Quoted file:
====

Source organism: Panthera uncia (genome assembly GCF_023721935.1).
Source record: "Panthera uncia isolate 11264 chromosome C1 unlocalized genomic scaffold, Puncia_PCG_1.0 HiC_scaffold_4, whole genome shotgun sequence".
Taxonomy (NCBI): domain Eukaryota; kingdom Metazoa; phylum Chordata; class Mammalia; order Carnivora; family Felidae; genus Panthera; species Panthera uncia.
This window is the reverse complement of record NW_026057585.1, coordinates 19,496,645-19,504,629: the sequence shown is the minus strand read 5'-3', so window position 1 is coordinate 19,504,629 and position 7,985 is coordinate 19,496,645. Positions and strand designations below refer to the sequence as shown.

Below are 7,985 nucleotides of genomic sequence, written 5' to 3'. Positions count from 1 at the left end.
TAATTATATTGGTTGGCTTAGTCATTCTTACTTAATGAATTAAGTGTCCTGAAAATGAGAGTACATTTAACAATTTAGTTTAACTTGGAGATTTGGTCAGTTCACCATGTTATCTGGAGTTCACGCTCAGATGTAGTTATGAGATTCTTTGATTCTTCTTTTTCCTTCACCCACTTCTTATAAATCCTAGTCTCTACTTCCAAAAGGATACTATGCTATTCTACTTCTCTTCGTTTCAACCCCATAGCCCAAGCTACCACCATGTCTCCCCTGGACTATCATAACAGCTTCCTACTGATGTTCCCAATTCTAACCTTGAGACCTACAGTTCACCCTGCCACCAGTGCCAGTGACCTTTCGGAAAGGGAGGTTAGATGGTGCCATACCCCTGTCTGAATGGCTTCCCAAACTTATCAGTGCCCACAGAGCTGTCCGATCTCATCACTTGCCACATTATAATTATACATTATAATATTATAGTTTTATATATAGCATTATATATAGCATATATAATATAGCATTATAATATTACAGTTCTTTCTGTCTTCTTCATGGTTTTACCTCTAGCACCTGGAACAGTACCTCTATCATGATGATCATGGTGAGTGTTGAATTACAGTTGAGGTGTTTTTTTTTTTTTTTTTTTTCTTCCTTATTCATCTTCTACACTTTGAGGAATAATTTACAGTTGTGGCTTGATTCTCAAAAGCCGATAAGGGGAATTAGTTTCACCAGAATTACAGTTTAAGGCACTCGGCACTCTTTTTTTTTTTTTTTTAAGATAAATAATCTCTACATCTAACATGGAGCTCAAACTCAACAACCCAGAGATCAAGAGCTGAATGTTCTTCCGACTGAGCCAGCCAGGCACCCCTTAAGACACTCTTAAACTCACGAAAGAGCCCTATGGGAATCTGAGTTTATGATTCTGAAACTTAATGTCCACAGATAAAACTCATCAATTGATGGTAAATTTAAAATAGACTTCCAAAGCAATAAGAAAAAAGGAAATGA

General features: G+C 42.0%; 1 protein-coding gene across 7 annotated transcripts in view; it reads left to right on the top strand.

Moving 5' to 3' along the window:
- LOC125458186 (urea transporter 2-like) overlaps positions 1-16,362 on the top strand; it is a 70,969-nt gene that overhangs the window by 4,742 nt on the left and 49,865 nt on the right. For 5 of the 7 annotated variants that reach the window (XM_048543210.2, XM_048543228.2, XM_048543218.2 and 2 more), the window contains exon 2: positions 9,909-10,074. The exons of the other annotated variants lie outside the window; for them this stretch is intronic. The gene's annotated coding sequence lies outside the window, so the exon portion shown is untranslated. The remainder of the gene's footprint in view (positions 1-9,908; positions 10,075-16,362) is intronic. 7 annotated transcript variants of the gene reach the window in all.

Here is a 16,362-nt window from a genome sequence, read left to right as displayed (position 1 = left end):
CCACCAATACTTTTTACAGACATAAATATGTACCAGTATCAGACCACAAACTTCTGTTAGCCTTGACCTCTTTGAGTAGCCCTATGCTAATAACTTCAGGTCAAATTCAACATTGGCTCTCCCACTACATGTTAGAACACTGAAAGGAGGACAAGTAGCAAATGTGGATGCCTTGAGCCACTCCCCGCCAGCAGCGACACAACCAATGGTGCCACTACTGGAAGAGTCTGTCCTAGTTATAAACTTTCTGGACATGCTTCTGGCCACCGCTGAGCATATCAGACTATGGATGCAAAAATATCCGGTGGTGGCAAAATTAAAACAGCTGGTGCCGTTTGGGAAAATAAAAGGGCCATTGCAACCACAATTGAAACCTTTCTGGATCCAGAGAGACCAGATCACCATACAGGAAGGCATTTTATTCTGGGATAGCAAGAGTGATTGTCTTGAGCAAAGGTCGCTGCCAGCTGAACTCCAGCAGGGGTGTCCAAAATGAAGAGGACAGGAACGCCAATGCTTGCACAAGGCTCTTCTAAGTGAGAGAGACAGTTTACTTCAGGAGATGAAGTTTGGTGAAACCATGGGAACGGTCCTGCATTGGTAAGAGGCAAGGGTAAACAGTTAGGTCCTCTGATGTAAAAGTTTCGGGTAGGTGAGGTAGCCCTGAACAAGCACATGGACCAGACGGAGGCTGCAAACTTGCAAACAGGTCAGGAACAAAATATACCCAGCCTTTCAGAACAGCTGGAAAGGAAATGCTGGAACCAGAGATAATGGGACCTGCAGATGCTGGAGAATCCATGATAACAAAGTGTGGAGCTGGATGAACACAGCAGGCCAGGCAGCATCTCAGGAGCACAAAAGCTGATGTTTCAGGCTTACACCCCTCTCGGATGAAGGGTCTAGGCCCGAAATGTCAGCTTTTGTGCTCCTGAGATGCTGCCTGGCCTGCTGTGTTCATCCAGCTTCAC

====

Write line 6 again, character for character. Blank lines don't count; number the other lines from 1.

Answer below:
TAATTATATTGGTTGGCTTAGTCATTCTTACTTAATGAATTAAGTGTCCTGAAAATGAGAGTACATTTAACAATTTAGTTTAACTTGGAGATTTGGTCAGTTCACCATGTTATCTGGAGTTCACGCTCAGATGTAGTTATGAGATTCTTTGATTCTTCTTTTTCCTTCACCCACTTCTTATAAATCCTAGTCTCTACTTCCAAAAGGATACTATGCTATTCTACTTCTCTTCGTTTCAACCCCATAGCCCAAGCTACCACCATGTCTCCCCTGGACTATCATAACAGCTTCCTACTGATGTTCCCAATTCTAACCTTGAGACCTACAGTTCACCCTGCCACCAGTGCCAGTGACCTTTCGGAAAGGGAGGTTAGATGGTGCCATACCCCTGTCTGAATGGCTTCCCAAACTTATCAGTGCCCACAGAGCTGTCCGATCTCATCACTTGCCACATTATAATTATACATTATAATATTATAGTTTTATATATAGCATTATATATAGCATATATAATATAGCATTATAATATTACAGTTCTTTCTGTCTTCTTCATGGTTTTACCTCTAGCACCTGGAACAGTACCTCTATCATGATGATCATGGTGAGTGTTGAATTACAGTTGAGGTGTTTTTTTTTTTTTTTTTTTTCTTCCTTATTCATCTTCTACACTTTGAGGAATAATTTACAGTTGTGGCTTGATTCTCAAAAGCCGATAAGGGGAATTAGTTTCACCAGAATTACAGTTTAAGGCACTCGGCACTCTTTTTTTTTTTTTTTTAAGATAAATAATCTCTACATCTAACATGGAGCTCAAACTCAACAACCCAGAGATCAAGAGCTGAATGTTCTTCCGACTGAGCCAGCCAGGCACCCCTTAAGACACTCTTAAACTCACGAAAGAGCCCTATGGGAATCTGAGTTTATGATTCTGAAACTTAATGTCCACAGATAAAACTCATCAATTGATGGTAAATTTAAAATAGACTTCCAAAGCAATAAGAAAAAAGGAAATGA